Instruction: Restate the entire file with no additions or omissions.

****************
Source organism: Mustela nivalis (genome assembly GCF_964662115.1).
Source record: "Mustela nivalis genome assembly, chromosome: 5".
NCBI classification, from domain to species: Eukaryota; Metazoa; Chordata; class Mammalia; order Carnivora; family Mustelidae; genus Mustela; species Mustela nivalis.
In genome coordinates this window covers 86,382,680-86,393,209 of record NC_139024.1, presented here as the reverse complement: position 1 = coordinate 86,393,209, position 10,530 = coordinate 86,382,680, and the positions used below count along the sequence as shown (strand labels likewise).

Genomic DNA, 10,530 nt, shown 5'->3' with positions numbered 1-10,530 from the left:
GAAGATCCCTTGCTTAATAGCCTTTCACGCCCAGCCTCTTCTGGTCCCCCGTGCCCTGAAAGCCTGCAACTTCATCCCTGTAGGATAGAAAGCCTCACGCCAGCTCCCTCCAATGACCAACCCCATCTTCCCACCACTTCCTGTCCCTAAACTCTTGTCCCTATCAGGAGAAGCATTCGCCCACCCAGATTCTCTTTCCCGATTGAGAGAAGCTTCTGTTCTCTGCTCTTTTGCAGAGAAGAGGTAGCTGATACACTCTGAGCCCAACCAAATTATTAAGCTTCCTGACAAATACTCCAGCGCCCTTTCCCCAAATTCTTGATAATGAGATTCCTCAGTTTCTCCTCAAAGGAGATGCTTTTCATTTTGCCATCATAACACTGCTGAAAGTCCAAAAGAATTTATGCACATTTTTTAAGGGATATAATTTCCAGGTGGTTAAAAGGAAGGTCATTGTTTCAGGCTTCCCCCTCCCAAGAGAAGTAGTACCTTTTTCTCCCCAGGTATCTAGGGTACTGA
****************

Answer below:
Source organism: Mustela nivalis (genome assembly GCF_964662115.1).
Source record: "Mustela nivalis genome assembly, chromosome: 5".
NCBI classification, from domain to species: Eukaryota; Metazoa; Chordata; class Mammalia; order Carnivora; family Mustelidae; genus Mustela; species Mustela nivalis.
In genome coordinates this window covers 86,382,680-86,393,209 of record NC_139024.1, presented here as the reverse complement: position 1 = coordinate 86,393,209, position 10,530 = coordinate 86,382,680, and the positions used below count along the sequence as shown (strand labels likewise).

Genomic DNA, 10,530 nt, shown 5'->3' with positions numbered 1-10,530 from the left:
GAAGATCCCTTGCTTAATAGCCTTTCACGCCCAGCCTCTTCTGGTCCCCCGTGCCCTGAAAGCCTGCAACTTCATCCCTGTAGGATAGAAAGCCTCACGCCAGCTCCCTCCAATGACCAACCCCATCTTCCCACCACTTCCTGTCCCTAAACTCTTGTCCCTATCAGGAGAAGCATTCGCCCACCCAGATTCTCTTTCCCGATTGAGAGAAGCTTCTGTTCTCTGCTCTTTTGCAGAGAAGAGGTAGCTGATACACTCTGAGCCCAACCAAATTATTAAGCTTCCTGACAAATACTCCAGCGCCCTTTCCCCAAATTCTTGATAATGAGATTCCTCAGTTTCTCCTCAAAGGAGATGCTTTTCATTTTGCCATCATAACACTGCTGAAAGTCCAAAAGAATTTATGCACATTTTTTAAGGGATATAATTTCCAGGTGGTTAAAAGGAAGGTCATTGTTTCAGGCTTCCCCCTCCCAAGAGAAGTAGTACCTTTTTCTCCCCAGGTATCTAGGGTACTGA